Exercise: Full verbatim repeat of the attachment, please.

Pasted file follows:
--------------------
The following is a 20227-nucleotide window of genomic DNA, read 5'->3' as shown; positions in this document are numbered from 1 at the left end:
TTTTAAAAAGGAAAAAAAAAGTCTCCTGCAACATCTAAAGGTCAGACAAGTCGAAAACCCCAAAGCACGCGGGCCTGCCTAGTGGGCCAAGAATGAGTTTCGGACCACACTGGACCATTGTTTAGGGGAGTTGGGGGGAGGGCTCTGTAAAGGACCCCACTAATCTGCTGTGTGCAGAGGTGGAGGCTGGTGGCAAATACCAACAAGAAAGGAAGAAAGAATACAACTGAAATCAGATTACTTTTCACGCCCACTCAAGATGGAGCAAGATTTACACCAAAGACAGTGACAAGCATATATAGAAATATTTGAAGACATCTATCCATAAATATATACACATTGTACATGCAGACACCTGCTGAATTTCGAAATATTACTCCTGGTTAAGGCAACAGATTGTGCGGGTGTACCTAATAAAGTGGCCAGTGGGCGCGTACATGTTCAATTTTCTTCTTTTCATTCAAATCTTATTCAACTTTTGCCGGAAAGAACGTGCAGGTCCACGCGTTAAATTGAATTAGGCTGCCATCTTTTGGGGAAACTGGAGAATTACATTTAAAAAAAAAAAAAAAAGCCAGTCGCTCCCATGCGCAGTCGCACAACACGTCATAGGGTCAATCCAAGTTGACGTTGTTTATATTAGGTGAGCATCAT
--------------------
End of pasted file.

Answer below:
The following is a 20227-nucleotide window of genomic DNA, read 5'->3' as shown; positions in this document are numbered from 1 at the left end:
TTTTAAAAAGGAAAAAAAAAGTCTCCTGCAACATCTAAAGGTCAGACAAGTCGAAAACCCCAAAGCACGCGGGCCTGCCTAGTGGGCCAAGAATGAGTTTCGGACCACACTGGACCATTGTTTAGGGGAGTTGGGGGGAGGGCTCTGTAAAGGACCCCACTAATCTGCTGTGTGCAGAGGTGGAGGCTGGTGGCAAATACCAACAAGAAAGGAAGAAAGAATACAACTGAAATCAGATTACTTTTCACGCCCACTCAAGATGGAGCAAGATTTACACCAAAGACAGTGACAAGCATATATAGAAATATTTGAAGACATCTATCCATAAATATATACACATTGTACATGCAGACACCTGCTGAATTTCGAAATATTACTCCTGGTTAAGGCAACAGATTGTGCGGGTGTACCTAATAAAGTGGCCAGTGGGCGCGTACATGTTCAATTTTCTTCTTTTCATTCAAATCTTATTCAACTTTTGCCGGAAAGAACGTGCAGGTCCACGCGTTAAATTGAATTAGGCTGCCATCTTTTGGGGAAACTGGAGAATTACATTTAAAAAAAAAAAAAAAAGCCAGTCGCTCCCATGCGCAGTCGCACAACACGTCATAGGGTCAATCCAAGTTGACGTTGTTTATATTAGGTGAGCATCAT